US Foreign Policy Has Come Full Circle

Surveying the wreckage US foreign policy has wrought from the privileged and comfortable vantage point of Washington, DC, should prompt the surveyor to wonder when exactly did things go so wrong?  Any reasonable list of dates might include April 12, 1945 as the point at which the US began its decades long journey away from reality and onto the path on which it steadfastly remains nearly eight decades later.

Whatever one’s understandable objections to Franklin D. Roosevelt’s handling (or, more accurately, skirting of) the various and wise neutrality acts of the 1930s; his ties to the China lobby which influenced his policy of isolation towards imperial Japan that helped ignite the Pacific War; and his disastrous decision to drop Henry Wallace in favor of Harry Truman, by the time the Second World War had arrived at its denouement, the 32nd president had sketched out a vision of a postwar world that is, alas, at great variance to the vision which prevails in our own time.

Simply put, Mr. Roosevelt’s postwar foreign policy was to be based on the concepts of cooperation and reciprocity, on the recognition of great power interests and an appreciation of the national aspirations of what is now referred to as the Global South. But upon Roosevelt’s passing, his vision was strangled in its crib by his successor.

Our road to ruin then, was paved in Mr. Truman’s time. Beginning with the 1947 National Security Act, then later, with NSC 68 of 1950, US foreign policy has henceforth been marked by a lethal combination of the messianic and the paranoid.

In evaluating the US foreign policy of the last three years, it is impossible to escape the conclusion that the Biden Administration represents the obscene culmination of eight decades (during which there appeared ever rarer and briefer interludes of sanity) of a foreign policy based largely on our own self-regard. Over time, we developed an unfortunate habit of fooling and flattering ourselves, all the while failing to observe even minimal standards of decency toward the world beyond our shores.

But more damaging still, it has resulted in an inversion of reality. As such, we are informed – in blatant contradiction of established and public facts  – by the administration that there was simply no alternative to funding and materially aiding a war in Ukraine against nuclear armed Russia because Russia was never “serious” about negotiating with the West. Still worse, we are serenely informed by the sitting US president that funding to the tune of billions of dollars two regional wars 5,000 miles from our shores amounts to a jobs program for everyday Americans. Thus, as we teeter on the precipice of a Third World War, the message out of the White House is: You’re Welcome America.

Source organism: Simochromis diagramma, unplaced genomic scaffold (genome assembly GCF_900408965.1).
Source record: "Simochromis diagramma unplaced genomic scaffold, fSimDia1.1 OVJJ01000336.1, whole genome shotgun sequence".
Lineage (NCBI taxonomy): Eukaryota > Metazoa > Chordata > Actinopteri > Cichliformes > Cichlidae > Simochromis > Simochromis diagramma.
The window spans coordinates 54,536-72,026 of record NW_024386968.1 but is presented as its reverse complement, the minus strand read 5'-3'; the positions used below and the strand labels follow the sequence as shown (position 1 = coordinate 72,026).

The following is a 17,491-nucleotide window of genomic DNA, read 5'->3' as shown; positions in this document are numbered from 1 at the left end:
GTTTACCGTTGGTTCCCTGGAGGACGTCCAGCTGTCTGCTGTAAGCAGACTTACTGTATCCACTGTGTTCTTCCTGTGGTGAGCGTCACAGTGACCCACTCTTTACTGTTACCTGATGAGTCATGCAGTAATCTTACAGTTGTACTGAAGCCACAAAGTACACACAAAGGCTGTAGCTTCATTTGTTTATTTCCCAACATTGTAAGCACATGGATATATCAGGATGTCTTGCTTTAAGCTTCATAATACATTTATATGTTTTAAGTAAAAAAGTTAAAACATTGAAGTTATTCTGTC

Mr Biden’s term in office, if it is remembered at all (and one hopes it is, as an object lesson for future generations in arrogance and irresponsibility), may be remembered for three policies, two of which I have already alluded to: the war in Ukraine and the Israeli war on the civilian populations of Gaza and the West Bank. Yet news came this week of a third, perhaps even more fateful decision by the administration, to build a new nuclear weapon: the B61-13 nuclear gravity bomb. Not content with spending a projected $634 billion over the next decade on the what is billed as our “nuclear deterrent” the B61, at a cost of untold billions, is reported to have a “maximum yield of 360 kilotons” which is to say, in layman’s terms, that it will be 24 times more powerful than the bomb dropped on Hiroshima.

In a sense then US foreign policy has come full circle: From the war crimes of Hiroshima and Nagasaki to furnishing plans to build a new and unfathomably more lethal (and utterly unnecessary) nuclear weapon.

It must be admitted that as American citizens we are almost completely helpless to change or even marginally influence the train of events set in play by those in positions of power. Worse still, the stranglehold foreign interests have on both the legislative and executive branches in the conception, formation and implementation of what is euphemistically referred to as “national” security policy makes it nearly impossible for actual Americans to have a say in these matters – and this is particularly true with regard to matters pertaining to Israel and Ukraine. Indeed, we are now at the point where an ostensibly American secretary of state has for, all intents and purposes, joined the war cabinet of a foreign nation, one that is, I hasten to add,  unremitting in its duplicity toward us in peacetime while utterly reliant on us in wartime.  At the very least, Americans of good conscience must act and refuse, by historic margins, to renew the Biden Gang’s lease on 1600 Pennsylvania Ave. come next November.

James W. Carden is a columnist and former adviser to the US-Russia Bilateral Presidential Commission at the U.S. Department of State. His articles and essays have appeared in a wide variety of publications including The Nation, The American Conservative, Responsible Statecraft, The Spectator, UnHerd, The National Interest, Quartz, The Los Angeles Times, and American Affairs.